TCRBV26-01TCRBJ02-07LCQQSSPVYEQYF0.183
TCRBV05-01TCRBJ02-07CASSQDGGRTYEQYF0.183
TCRBV19-01TCRBJ02-03CASSVGGNAETLYF0.183
TCRBV24-01TCRBJ01-03CASSCSSGNTLYF0.165

M2-S (top20)TCRBV02-01TCRBJ02-07CASSPGHYEQYF0.2022.005
TCRBV02-01TCRBJ02-02CASSQGDRVTGQLYF0.143
TCRBV13-03TCRBJ02-07CASRGPGQGGEQYF0.119
TCRBV02-01TCRBJ02-07CASSQGLGGSEQYF0.119
TCRBV19-01TCRBJ01-05CASTPGRNNQAPLF0.114
TCRBV31-01TCRBJ01-03CAQGQHLNSGNTLYF0.114
TCRBV02-01TCRBJ02-07CASSQAGTGVYEQYF0.104
TCRBV05-01TCRBJ02-07CASSQDGGRTYEQYF0.104
TCRBV02-01TCRBJ02-07CASSQNPGQGAYEQYF0.099
TCRBV05-01TCRBJ01-05CASSQGNNQAPLF0.089
TCRBV13-01TCRBJ01-03CASSDAGQNSGNTLYF0.089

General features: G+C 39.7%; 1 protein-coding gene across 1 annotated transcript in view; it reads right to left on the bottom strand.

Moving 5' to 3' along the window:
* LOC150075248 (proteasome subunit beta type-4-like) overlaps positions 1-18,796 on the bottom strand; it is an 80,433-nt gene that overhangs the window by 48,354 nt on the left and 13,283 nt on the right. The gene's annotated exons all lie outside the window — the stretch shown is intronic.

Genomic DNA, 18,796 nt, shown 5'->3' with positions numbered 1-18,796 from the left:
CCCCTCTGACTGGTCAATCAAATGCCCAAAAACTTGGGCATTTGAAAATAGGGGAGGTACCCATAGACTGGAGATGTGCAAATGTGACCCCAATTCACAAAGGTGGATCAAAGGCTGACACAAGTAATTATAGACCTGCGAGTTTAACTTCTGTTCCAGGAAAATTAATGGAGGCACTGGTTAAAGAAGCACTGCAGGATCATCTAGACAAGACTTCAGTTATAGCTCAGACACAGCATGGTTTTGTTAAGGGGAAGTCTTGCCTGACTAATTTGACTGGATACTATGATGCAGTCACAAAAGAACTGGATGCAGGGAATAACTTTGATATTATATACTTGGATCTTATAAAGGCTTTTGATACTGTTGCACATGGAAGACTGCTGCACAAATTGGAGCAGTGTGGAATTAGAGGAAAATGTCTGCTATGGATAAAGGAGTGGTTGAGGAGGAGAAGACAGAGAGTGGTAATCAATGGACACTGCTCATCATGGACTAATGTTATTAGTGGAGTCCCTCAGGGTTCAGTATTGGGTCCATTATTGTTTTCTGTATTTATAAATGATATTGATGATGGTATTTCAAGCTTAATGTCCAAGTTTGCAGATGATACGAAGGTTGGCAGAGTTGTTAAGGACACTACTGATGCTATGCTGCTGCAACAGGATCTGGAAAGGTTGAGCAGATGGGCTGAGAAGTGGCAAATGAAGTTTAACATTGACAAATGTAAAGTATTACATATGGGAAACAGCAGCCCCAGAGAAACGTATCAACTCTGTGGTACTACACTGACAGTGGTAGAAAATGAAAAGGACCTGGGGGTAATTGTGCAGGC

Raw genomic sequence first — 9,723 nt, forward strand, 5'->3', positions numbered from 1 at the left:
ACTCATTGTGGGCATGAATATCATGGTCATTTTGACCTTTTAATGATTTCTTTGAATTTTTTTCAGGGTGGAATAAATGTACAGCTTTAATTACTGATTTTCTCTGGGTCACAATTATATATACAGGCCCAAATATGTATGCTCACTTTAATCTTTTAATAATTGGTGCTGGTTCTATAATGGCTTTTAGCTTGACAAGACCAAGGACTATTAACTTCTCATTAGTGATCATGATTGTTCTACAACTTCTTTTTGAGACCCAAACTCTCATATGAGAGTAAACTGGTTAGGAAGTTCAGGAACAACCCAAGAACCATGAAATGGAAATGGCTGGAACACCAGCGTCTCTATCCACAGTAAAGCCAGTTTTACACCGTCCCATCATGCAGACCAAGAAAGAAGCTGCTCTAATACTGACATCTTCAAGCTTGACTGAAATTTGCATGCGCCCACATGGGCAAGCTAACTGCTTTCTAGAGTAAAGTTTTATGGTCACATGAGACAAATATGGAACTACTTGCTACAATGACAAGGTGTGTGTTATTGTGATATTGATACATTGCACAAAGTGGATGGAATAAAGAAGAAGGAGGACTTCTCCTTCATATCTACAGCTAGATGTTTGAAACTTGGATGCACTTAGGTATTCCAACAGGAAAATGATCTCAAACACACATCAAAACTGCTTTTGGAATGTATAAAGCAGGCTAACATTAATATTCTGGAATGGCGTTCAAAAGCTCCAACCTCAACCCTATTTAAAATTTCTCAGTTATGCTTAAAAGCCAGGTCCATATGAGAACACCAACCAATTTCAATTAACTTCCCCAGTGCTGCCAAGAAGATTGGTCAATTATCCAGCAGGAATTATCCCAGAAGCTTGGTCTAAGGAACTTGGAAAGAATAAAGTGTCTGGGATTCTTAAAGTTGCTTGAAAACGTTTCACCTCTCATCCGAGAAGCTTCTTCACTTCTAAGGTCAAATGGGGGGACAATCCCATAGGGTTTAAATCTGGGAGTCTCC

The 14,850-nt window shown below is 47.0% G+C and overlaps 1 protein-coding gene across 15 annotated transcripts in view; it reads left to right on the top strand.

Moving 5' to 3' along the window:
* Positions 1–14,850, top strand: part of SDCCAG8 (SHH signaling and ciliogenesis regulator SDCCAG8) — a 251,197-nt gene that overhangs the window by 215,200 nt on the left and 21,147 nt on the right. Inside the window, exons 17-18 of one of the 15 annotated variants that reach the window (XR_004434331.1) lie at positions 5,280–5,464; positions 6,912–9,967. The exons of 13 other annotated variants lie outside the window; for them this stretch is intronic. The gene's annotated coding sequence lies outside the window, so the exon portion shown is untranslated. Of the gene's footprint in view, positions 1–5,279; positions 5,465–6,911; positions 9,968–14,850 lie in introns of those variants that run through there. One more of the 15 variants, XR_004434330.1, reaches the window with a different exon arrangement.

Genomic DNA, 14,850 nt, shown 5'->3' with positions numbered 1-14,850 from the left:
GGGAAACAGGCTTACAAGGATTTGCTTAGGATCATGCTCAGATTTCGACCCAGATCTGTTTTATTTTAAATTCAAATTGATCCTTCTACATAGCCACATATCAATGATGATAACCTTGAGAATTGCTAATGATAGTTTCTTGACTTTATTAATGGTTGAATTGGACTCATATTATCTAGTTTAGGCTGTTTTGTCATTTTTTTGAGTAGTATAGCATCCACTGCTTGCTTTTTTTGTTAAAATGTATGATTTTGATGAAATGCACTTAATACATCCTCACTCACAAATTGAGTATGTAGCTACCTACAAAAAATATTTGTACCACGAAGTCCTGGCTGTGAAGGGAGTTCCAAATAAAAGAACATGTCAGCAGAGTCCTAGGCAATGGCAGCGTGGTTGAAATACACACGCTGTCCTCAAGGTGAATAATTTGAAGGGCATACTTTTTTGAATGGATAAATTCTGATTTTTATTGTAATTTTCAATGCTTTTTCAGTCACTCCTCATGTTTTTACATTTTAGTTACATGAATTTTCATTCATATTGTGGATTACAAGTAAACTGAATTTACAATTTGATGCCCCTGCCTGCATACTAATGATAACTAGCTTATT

TCRBV05-01TCRBJ02-07CASSQEMGAYEQYF0.084
TCRBV26-01TCRBJ02-07LCQQSSPVYEQYF0.084
TCRBV17-01TCRBJ02-07CASSRLGASYEQYF0.084
TCRBV02-01TCRBJ01-03CASSQDRAGNTLYF0.079
TCRBV01-01TCRBJ02-01CTCSADPAHYAEQFF0.079
TCRBV19-01TCRBJ02-07CASSTGSSYEQYF0.079
TCRBV02-01TCRBJ02-02CASSQGDTGQLYF0.074
TCRBV19-01TCRBJ01-05CASRGANNQAPLF0.074
TCRBV04-01TCRBJ01-03CASSLGQSGNTLYF0.074


SampleTRV geneTRJ geneCDR3 sequences (AA)Frequency (%)Total frequency (%)

M3-B (top20)TCRBV19-01TCRBJ01-03CASSTSSGNTLYF1.2174.441
TCRBV31-01TCRBJ02-03CAWSPGLGGSAETLYF0.908
TCRBV13-02TCRBJ02-07CASGSAGGISYEQYF0.344
TCRBV13-01TCRBJ02-07CASSEPGGIYEQYF0.282
TCRBV19-01TCRBJ02-01CASSIKLGGYAEQFF0.186
TCRBV13-03TCRBJ02-07CASSEGLGGVKQYF0.158
TCRBV19-01TCRBJ02-01CASSKGQGRYAEQFF0.138
TCRBV02-01TCRBJ01-03CASRPGQTGNTLYF0.117
TCRBV19-01TCRBJ01-05CASSLSGLWRAPLF0.117
TCRBV13-01TCRBJ02-07CASSETGTEQYF0.110
TCRBV13-02TCRBJ02-01CASGGGRNYAEQFF0.103
TCRBV31-01TCRBJ01-03CAWSRQVNSGNTLYF0.089